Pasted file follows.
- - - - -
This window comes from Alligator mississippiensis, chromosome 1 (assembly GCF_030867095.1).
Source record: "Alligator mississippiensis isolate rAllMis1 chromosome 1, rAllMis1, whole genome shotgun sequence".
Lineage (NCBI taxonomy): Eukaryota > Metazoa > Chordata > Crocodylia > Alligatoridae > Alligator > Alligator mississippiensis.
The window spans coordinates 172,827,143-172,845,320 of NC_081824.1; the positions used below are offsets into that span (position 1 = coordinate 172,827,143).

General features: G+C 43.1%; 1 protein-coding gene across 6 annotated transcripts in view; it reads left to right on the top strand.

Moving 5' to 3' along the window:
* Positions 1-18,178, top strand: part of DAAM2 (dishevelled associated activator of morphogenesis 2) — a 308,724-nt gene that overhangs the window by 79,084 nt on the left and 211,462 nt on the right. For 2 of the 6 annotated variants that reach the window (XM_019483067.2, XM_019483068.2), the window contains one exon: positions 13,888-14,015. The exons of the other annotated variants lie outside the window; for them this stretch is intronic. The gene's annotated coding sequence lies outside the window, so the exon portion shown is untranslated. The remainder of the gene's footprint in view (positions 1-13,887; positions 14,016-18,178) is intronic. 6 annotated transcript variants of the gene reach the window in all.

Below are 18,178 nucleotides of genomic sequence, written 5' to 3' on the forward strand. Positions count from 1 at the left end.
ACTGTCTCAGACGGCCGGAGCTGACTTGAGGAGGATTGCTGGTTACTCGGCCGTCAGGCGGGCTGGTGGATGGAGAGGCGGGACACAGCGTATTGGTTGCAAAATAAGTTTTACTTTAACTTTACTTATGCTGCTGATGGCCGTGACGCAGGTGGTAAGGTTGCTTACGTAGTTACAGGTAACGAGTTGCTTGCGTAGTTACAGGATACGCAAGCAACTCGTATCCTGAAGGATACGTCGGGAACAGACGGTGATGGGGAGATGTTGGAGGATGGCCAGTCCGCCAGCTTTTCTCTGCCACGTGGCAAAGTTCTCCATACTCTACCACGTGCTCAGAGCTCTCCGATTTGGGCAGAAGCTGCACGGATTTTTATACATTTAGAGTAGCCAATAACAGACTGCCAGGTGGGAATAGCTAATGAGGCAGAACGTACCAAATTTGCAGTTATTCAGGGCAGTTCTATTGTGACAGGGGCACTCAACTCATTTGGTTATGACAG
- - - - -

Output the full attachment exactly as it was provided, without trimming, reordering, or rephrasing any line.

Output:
This window comes from Alligator mississippiensis, chromosome 1 (assembly GCF_030867095.1).
Source record: "Alligator mississippiensis isolate rAllMis1 chromosome 1, rAllMis1, whole genome shotgun sequence".
Lineage (NCBI taxonomy): Eukaryota > Metazoa > Chordata > Crocodylia > Alligatoridae > Alligator > Alligator mississippiensis.
The window spans coordinates 172,827,143-172,845,320 of NC_081824.1; the positions used below are offsets into that span (position 1 = coordinate 172,827,143).

General features: G+C 43.1%; 1 protein-coding gene across 6 annotated transcripts in view; it reads left to right on the top strand.

Moving 5' to 3' along the window:
* Positions 1-18,178, top strand: part of DAAM2 (dishevelled associated activator of morphogenesis 2) — a 308,724-nt gene that overhangs the window by 79,084 nt on the left and 211,462 nt on the right. For 2 of the 6 annotated variants that reach the window (XM_019483067.2, XM_019483068.2), the window contains one exon: positions 13,888-14,015. The exons of the other annotated variants lie outside the window; for them this stretch is intronic. The gene's annotated coding sequence lies outside the window, so the exon portion shown is untranslated. The remainder of the gene's footprint in view (positions 1-13,887; positions 14,016-18,178) is intronic. 6 annotated transcript variants of the gene reach the window in all.

Below are 18,178 nucleotides of genomic sequence, written 5' to 3' on the forward strand. Positions count from 1 at the left end.
ACTGTCTCAGACGGCCGGAGCTGACTTGAGGAGGATTGCTGGTTACTCGGCCGTCAGGCGGGCTGGTGGATGGAGAGGCGGGACACAGCGTATTGGTTGCAAAATAAGTTTTACTTTAACTTTACTTATGCTGCTGATGGCCGTGACGCAGGTGGTAAGGTTGCTTACGTAGTTACAGGTAACGAGTTGCTTGCGTAGTTACAGGATACGCAAGCAACTCGTATCCTGAAGGATACGTCGGGAACAGACGGTGATGGGGAGATGTTGGAGGATGGCCAGTCCGCCAGCTTTTCTCTGCCACGTGGCAAAGTTCTCCATACTCTACCACGTGCTCAGAGCTCTCCGATTTGGGCAGAAGCTGCACGGATTTTTATACATTTAGAGTAGCCAATAACAGACTGCCAGGTGGGAATAGCTAATGAGGCAGAACGTACCAAATTTGCAGTTATTCAGGGCAGTTCTATTGTGACAGGGGCACTCAACTCATTTGGTTATGACAG